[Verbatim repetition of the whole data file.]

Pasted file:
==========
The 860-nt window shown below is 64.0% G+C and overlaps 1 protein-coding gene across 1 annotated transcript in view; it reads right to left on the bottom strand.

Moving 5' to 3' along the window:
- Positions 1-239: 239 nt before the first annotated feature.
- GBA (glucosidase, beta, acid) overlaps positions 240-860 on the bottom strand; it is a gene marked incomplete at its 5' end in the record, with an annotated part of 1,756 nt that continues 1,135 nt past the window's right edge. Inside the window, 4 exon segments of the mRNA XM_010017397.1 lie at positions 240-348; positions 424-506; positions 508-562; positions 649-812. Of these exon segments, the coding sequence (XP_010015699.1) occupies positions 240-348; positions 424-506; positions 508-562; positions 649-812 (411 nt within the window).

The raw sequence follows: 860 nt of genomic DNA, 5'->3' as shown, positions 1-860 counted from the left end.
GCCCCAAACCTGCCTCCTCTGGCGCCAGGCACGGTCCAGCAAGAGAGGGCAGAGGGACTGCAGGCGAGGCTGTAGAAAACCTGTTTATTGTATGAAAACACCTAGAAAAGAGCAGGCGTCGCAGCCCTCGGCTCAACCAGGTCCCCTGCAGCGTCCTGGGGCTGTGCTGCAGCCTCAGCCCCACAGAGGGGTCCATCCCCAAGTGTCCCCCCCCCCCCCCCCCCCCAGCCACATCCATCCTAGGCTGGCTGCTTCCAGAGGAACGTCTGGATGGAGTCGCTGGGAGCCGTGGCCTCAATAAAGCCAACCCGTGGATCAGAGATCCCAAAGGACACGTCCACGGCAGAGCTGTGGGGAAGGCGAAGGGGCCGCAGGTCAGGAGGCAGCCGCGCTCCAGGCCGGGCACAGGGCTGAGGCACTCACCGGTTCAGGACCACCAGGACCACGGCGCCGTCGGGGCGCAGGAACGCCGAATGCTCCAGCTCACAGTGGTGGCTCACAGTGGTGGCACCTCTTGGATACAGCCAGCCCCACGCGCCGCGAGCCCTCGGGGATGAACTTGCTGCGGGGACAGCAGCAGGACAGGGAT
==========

The 860-nt window shown below is 64.0% G+C and overlaps 1 protein-coding gene across 1 annotated transcript in view; it reads right to left on the bottom strand.

Moving 5' to 3' along the window:
- Positions 1-239: 239 nt before the first annotated feature.
- GBA (glucosidase, beta, acid) overlaps positions 240-860 on the bottom strand; it is a gene marked incomplete at its 5' end in the record, with an annotated part of 1,756 nt that continues 1,135 nt past the window's right edge. Inside the window, 4 exon segments of the mRNA XM_010017397.1 lie at positions 240-348; positions 424-506; positions 508-562; positions 649-812. Of these exon segments, the coding sequence (XP_010015699.1) occupies positions 240-348; positions 424-506; positions 508-562; positions 649-812 (411 nt within the window).

The raw sequence follows: 860 nt of genomic DNA, 5'->3' as shown, positions 1-860 counted from the left end.
GCCCCAAACCTGCCTCCTCTGGCGCCAGGCACGGTCCAGCAAGAGAGGGCAGAGGGACTGCAGGCGAGGCTGTAGAAAACCTGTTTATTGTATGAAAACACCTAGAAAAGAGCAGGCGTCGCAGCCCTCGGCTCAACCAGGTCCCCTGCAGCGTCCTGGGGCTGTGCTGCAGCCTCAGCCCCACAGAGGGGTCCATCCCCAAGTGTCCCCCCCCCCCCCCCCCCCCAGCCACATCCATCCTAGGCTGGCTGCTTCCAGAGGAACGTCTGGATGGAGTCGCTGGGAGCCGTGGCCTCAATAAAGCCAACCCGTGGATCAGAGATCCCAAAGGACACGTCCACGGCAGAGCTGTGGGGAAGGCGAAGGGGCCGCAGGTCAGGAGGCAGCCGCGCTCCAGGCCGGGCACAGGGCTGAGGCACTCACCGGTTCAGGACCACCAGGACCACGGCGCCGTCGGGGCGCAGGAACGCCGAATGCTCCAGCTCACAGTGGTGGCTCACAGTGGTGGCACCTCTTGGATACAGCCAGCCCCACGCGCCGCGAGCCCTCGGGGATGAACTTGCTGCGGGGACAGCAGCAGGACAGGGAT